Friday, October 2, 2015

An Action Plan for My Return to GMing Pathfinder

Last week was my freak-out week, the "oh my god what did I get myself in to???" event. This week....with great focus and alacrity borrowed from my seriously over-stacked work schedule, I have figured out how to run Pathfinder without having a heart attack. In four easy steps, no less!

#1. Stick to Core
Can't stress this enough. Pathfinder is a big ol' game and trying to tackle all the weird extra stuff that's built up over the years is a bad idea. Truth is, if you just grab the Core Rulebook, the Bestiary and maybe the Gamemastery Guide you have literally all you need to play Pathfinder into perpetuity, and without much stress. Let the players sweat the weird alt-classes; make them learn their stuff....and stick to your (my) job: getting  a fun game together. That said, I'm gonna use all the Bestiaries, the Occult Bestiary, Monster Codex and NPC Codex.....all the good GM stuff, basically!

#2. Stick to pre-statted NPCs
This is easier than ever thanks to the endless Bestiaries and if you don't mind breaking out a bit Pathfinder has so many tomes full of pre-statted foes that it's just ridiculous. I don't need to stat anything out....I just need to use what's already been done. Books like the NPC Codex and Monster Codex make this even easier if you want variety beyond basic monster stat blocks.

#3. Write the scenario/area without stressing mechanics
In my case I'm detailing a region of my Enzada setting in a free-form hexcrawl environment, minus the actual hexes (because all I have is graph paper). At best I'm going to restrict all the initial possible encounters and interesting bits to an assumed CR range of 1-9 and I will extract from my five years of prior Pathfinder GMing experience to eyeball when an encounter looks too TPKish. I'm really aiming for overland exploration and a serious effort at minimizing "dungeon" environments.....I want a bunch of areas to explore, but I want them to be comprised of just a few key areas; no immense dungeon slogs. I'm also (for my players' sakes) avoiding too much "plot extra" as I call it. This leads into the fourth step...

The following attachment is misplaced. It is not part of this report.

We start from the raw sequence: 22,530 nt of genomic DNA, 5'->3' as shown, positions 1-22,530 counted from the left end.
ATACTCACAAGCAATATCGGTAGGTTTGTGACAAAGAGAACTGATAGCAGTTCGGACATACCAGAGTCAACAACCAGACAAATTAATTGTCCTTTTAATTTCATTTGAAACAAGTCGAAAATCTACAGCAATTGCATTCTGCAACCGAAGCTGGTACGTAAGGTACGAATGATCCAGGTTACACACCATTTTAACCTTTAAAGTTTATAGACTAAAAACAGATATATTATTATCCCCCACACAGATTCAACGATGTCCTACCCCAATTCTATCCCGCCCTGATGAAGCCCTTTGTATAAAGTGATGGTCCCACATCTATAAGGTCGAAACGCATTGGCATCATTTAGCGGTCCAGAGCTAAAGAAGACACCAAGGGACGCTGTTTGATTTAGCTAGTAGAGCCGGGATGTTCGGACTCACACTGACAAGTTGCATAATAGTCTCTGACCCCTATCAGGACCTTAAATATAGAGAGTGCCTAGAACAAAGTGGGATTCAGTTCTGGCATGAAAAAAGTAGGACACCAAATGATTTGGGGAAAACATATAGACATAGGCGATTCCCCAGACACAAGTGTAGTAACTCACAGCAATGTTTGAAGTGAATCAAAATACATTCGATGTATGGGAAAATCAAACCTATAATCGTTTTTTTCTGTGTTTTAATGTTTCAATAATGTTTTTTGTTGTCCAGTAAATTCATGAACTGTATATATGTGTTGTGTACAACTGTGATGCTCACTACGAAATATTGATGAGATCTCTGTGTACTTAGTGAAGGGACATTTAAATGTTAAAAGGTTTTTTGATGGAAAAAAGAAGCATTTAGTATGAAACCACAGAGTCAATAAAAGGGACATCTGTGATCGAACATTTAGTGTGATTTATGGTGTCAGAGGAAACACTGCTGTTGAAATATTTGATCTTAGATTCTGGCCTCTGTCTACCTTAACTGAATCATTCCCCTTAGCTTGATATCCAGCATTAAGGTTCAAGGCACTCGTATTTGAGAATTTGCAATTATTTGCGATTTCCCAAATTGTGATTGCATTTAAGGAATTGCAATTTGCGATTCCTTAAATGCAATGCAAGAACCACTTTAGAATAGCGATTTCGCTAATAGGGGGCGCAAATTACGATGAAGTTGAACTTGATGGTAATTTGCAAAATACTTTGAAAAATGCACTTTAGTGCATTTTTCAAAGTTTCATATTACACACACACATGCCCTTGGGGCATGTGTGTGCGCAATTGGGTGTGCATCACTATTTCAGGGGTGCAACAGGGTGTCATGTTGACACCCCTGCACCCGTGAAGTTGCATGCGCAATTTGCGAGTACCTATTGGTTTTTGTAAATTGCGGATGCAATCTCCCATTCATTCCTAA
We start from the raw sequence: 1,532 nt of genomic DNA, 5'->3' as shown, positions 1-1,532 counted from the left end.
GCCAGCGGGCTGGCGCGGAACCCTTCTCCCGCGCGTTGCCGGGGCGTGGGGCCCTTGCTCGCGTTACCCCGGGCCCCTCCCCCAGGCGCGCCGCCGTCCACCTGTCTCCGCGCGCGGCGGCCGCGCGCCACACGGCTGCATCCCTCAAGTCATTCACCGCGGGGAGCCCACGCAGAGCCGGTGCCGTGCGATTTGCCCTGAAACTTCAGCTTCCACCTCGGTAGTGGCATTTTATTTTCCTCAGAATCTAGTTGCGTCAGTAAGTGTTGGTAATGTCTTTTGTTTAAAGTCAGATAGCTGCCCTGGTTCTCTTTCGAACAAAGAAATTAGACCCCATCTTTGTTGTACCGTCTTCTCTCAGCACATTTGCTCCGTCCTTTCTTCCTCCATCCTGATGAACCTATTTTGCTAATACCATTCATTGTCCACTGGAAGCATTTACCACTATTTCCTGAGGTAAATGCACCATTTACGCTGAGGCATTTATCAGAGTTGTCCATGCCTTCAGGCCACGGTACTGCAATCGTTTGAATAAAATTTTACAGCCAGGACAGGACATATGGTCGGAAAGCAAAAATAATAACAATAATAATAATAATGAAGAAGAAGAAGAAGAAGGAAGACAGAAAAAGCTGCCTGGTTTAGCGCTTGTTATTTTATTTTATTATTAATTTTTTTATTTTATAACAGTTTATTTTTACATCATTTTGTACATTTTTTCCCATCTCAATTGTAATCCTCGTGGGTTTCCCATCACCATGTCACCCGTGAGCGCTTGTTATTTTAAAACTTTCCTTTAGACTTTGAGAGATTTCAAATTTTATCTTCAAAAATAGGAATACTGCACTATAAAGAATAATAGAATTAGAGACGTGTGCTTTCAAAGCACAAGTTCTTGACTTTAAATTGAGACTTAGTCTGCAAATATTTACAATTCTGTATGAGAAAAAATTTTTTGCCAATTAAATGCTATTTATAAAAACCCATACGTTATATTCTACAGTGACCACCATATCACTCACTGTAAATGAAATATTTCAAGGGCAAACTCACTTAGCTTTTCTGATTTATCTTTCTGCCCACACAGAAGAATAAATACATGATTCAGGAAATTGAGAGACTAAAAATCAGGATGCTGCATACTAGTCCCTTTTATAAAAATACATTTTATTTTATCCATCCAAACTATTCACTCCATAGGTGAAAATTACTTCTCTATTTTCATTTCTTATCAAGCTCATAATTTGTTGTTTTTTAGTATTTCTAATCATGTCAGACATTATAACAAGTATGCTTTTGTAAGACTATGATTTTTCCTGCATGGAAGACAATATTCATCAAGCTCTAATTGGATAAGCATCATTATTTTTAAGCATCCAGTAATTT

#4. Keep it to Three Easy Things
I'm going to structure the tale and manage my own GMing habits to try and keep the action and events centered around three easy things. This could be "Explore the ruins of the Adavareshta Temple," "Find out who the mysterious witch is that cursed the town of Emparas," and "Look for clues as to who the player character's real mother is" or whatever.....but the idea is always have no more than three "things" the PCs must worry about. Make sure each thing is something different.....something combat, something exploratory, something RPish, and make sure that the goals are clearly understood. This last bit is really just for my poor Saturday group, which has a mix of intense, hardcore players who delve deep into the plot and an equal number of plot-light players who get confused and bored if the plot moves past kicking down another door or having an immediate and obvious action/goal. Plan here is to see if I can mix the two together. This advice isn't really Pathfinder's just a useful approach to help me as GM navigate the needs of my oddly mixed group.

In the course of going over all my old Pathfinder stuff I realized something: I really, really love the Pathfinder Bestiaries. Not the stat block format, I mean, but the gorgeous art, interesting array of beasts and great effort put into making such a diverse selection of monsters pulled from many exotic mythologies. Pathfinder may be the most diverse game out there when it comes to needing exotic monsters now....not sure if it's surpassed 2nd edition AD&D yet, but it's getting there.

1 comment:

  1. #1 is essential. I still enjoy Pathfinder, and were I ever to run it again, I would heartily recommend to anyone that you use fewer books rather than many.